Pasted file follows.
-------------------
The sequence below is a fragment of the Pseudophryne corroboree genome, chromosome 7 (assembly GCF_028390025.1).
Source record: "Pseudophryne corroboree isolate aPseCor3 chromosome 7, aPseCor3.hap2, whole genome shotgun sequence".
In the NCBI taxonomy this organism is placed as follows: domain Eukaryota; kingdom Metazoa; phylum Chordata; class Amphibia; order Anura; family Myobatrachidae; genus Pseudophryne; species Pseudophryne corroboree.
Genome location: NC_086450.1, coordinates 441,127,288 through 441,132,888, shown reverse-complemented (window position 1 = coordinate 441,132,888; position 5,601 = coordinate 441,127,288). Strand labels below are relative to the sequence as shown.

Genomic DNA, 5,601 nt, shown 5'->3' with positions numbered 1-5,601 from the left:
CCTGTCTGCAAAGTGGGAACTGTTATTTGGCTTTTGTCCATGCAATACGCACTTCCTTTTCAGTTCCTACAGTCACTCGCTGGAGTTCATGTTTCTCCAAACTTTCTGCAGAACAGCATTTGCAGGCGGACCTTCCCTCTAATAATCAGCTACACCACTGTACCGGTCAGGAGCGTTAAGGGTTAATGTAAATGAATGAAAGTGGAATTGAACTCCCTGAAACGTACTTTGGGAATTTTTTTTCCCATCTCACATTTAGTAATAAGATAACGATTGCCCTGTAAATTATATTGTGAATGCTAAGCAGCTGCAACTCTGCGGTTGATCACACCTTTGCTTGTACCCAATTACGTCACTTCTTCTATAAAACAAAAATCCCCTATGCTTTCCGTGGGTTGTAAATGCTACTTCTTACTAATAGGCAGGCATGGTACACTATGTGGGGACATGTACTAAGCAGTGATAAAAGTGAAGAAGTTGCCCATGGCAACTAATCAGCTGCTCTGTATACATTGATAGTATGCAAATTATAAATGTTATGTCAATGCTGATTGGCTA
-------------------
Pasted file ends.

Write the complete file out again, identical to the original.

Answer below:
The sequence below is a fragment of the Pseudophryne corroboree genome, chromosome 7 (assembly GCF_028390025.1).
Source record: "Pseudophryne corroboree isolate aPseCor3 chromosome 7, aPseCor3.hap2, whole genome shotgun sequence".
In the NCBI taxonomy this organism is placed as follows: domain Eukaryota; kingdom Metazoa; phylum Chordata; class Amphibia; order Anura; family Myobatrachidae; genus Pseudophryne; species Pseudophryne corroboree.
Genome location: NC_086450.1, coordinates 441,127,288 through 441,132,888, shown reverse-complemented (window position 1 = coordinate 441,132,888; position 5,601 = coordinate 441,127,288). Strand labels below are relative to the sequence as shown.

Genomic DNA, 5,601 nt, shown 5'->3' with positions numbered 1-5,601 from the left:
CCTGTCTGCAAAGTGGGAACTGTTATTTGGCTTTTGTCCATGCAATACGCACTTCCTTTTCAGTTCCTACAGTCACTCGCTGGAGTTCATGTTTCTCCAAACTTTCTGCAGAACAGCATTTGCAGGCGGACCTTCCCTCTAATAATCAGCTACACCACTGTACCGGTCAGGAGCGTTAAGGGTTAATGTAAATGAATGAAAGTGGAATTGAACTCCCTGAAACGTACTTTGGGAATTTTTTTTCCCATCTCACATTTAGTAATAAGATAACGATTGCCCTGTAAATTATATTGTGAATGCTAAGCAGCTGCAACTCTGCGGTTGATCACACCTTTGCTTGTACCCAATTACGTCACTTCTTCTATAAAACAAAAATCCCCTATGCTTTCCGTGGGTTGTAAATGCTACTTCTTACTAATAGGCAGGCATGGTACACTATGTGGGGACATGTACTAAGCAGTGATAAAAGTGAAGAAGTTGCCCATGGCAACTAATCAGCTGCTCTGTATACATTGATAGTATGCAAATTATAAATGTTATGTCAATGCTGATTGGCTA